87. Wives and the suspension of section 3 (m)

In March 1903 the Governor-General of Australia – Hallam Tennyson son of Alfred Tennyson and author of Jack and the Beanstalk (in “English Hexameters”) – by proclamation suspended Section 3, paragraph (m) of the relatively new Immigration Restriction Act. By so doing he, or rather Prime Minister Edmund Barton, was eliminating the possibility for the many Chinese men who had been living in Australia before 1901 to bring their wives or children under 18 years to Australia automatically.

Proclamation NAA: A1, 1918/14472

Like all the Immigration Restriction Act there is no mention of Chinese men or their wives as such. Paragraph (m) in full reads that entry to Australia is allowed by:

(m) a wife accompanying her husband if he is not a prohibited immigrant, and all children apparently under the age of eighteen years accompanying their father or mother if the father or mother is not a prohibited immigrant; but so that the exceptions in this paragraph shall not apply if suspended by proclamation; and such suspension may be of general application or limited to any cases or class of cases

This had been a rare concession in legislation designed to make Australia white. (See No.1) Barton at the time declaring the concession was intended to show “that it is not intended to create any undue hardship under the Bill.”[1] When asked why he was now suspending this concession and presumably creating undue hardship, Barton replied: “I have found that this concession has been availed of to a larger extent than I anticipated when the act was framed.” Barton’s concern of course was that this concession would result in “a further addition to our coloured population.” [2]

That Barton had anticipated this “overuse” might be the case is shown by the fact that paragraph (m) is the only one in the Act that allowed for suspension by proclamation. This paragraph is often referred to as specifically concerning the wives of merchants but like its applicability to Chinese people this is only because merchants were the most likely to have been in a position to bring a wife (or second wife) into Australia. Merchants and others of course could and did bring in wives and children but after March 1903 needed to do so under the temporary and discretionary Certificates of Exemption. (See No.77)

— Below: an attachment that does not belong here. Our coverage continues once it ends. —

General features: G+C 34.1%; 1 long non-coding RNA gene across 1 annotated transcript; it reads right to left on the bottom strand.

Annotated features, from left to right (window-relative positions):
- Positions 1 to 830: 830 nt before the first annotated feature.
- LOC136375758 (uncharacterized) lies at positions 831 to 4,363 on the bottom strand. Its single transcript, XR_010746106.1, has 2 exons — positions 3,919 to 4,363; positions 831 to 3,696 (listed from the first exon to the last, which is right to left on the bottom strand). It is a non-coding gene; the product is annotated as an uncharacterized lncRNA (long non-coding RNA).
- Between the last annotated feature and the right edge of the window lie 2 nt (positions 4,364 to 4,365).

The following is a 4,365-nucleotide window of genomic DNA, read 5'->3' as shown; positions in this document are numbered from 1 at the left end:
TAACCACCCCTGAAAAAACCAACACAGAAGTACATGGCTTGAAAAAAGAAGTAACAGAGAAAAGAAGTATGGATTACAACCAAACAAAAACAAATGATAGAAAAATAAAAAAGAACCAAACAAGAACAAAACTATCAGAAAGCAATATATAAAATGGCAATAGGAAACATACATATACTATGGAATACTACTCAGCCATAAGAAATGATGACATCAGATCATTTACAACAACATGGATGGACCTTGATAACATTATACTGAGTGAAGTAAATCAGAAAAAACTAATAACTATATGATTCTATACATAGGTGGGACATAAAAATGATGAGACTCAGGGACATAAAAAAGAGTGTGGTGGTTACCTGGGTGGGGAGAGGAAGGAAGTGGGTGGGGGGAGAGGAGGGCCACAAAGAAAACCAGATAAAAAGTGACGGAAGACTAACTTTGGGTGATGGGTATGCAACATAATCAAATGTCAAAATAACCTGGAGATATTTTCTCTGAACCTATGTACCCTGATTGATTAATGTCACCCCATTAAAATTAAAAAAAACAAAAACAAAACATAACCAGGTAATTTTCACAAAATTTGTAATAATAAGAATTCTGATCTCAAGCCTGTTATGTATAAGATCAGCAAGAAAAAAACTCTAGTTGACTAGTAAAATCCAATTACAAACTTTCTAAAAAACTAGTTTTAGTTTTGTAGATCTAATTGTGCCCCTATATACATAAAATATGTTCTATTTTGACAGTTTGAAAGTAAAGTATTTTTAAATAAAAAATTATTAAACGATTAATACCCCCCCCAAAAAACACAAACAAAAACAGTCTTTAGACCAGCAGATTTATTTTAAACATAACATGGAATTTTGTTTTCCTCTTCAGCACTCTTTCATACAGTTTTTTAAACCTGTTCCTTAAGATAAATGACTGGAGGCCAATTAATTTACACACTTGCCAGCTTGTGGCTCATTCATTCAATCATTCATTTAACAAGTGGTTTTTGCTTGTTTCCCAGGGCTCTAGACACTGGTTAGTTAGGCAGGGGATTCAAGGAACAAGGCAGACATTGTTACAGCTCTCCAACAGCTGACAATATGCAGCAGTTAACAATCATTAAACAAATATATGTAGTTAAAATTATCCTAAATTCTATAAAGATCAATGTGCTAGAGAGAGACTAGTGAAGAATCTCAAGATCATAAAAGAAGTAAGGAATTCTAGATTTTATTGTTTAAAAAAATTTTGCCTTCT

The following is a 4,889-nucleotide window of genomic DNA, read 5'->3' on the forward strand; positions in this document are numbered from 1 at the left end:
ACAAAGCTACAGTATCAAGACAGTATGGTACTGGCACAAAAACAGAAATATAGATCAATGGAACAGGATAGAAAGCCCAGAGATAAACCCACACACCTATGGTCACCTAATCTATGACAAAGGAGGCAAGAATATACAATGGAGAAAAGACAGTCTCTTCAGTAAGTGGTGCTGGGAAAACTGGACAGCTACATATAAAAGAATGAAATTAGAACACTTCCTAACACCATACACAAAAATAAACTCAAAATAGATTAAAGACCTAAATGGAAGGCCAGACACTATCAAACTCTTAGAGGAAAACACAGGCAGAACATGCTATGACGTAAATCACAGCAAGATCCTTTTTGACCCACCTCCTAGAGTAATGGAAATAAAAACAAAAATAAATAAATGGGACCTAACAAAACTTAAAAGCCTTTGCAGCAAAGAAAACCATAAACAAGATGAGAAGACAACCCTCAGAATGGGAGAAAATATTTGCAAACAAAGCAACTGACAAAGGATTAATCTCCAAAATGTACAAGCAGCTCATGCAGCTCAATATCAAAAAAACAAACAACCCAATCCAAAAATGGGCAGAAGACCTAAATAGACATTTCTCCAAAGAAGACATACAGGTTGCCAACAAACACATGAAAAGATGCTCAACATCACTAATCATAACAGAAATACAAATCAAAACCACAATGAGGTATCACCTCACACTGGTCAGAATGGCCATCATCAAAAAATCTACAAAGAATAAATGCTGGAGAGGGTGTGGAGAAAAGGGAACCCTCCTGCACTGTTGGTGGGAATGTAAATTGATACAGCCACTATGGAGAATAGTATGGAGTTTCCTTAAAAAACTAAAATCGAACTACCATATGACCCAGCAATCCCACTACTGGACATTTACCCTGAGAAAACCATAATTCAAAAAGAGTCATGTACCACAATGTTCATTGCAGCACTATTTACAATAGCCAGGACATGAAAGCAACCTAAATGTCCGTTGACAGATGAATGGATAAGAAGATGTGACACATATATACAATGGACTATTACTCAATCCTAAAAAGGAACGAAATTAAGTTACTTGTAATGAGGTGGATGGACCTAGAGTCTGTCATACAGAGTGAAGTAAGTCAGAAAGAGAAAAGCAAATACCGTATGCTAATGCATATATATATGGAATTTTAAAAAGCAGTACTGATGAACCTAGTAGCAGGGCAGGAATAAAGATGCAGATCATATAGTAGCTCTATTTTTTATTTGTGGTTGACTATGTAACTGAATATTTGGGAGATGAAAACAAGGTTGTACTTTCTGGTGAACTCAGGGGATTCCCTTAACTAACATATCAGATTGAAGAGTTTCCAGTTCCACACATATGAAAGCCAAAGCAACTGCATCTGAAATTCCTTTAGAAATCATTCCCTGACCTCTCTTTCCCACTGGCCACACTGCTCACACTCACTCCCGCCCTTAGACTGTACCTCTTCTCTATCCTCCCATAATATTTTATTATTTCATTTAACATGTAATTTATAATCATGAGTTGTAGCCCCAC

In general wives remained in the villages to look after parents and earnings were sent back as regular remittances. (See No.29 and No.61) Or at least this was the ideal and a pattern that most followed for several generations. It is for this reason that women seem to be absent from Chinese Australian history despite the best efforts of many historians to highlight the lives of those who were present in Australia. Of course, women are as present in the history of Chinese Australia as in any other aspect of Australian history. It just needs to be remembered that most were in the villages where they were as a result of Chinese custom and agency. Though certainly Barton and other supporters of the White Australia policy made any changes to this custom as slow and difficult as possible.

Further reading:

Williams, M., 2021. Holding Up Half the Family, Journal of Chinese Overseas 17.1, pp.179-195. https://doi.org/10.1163/17932548-12341438

Kate Bagnall & Julia T. Martínez (Eds) Locating Chinese Women: Historical Mobility between China and Australia, HKU Press, 2021

Robb, Sandi (2019) North Queensland’s Chinese family landscape: 1860-1920. PhD thesis, James Cook University.

Williams, M., 2021 Australia’s Dictation Test: The Test it was a Crime to Fail, Brill.

[1] Edmund Barton, House of Representatives, 7 August 1901.

[2] Examiner, 2 April 1903, p.3.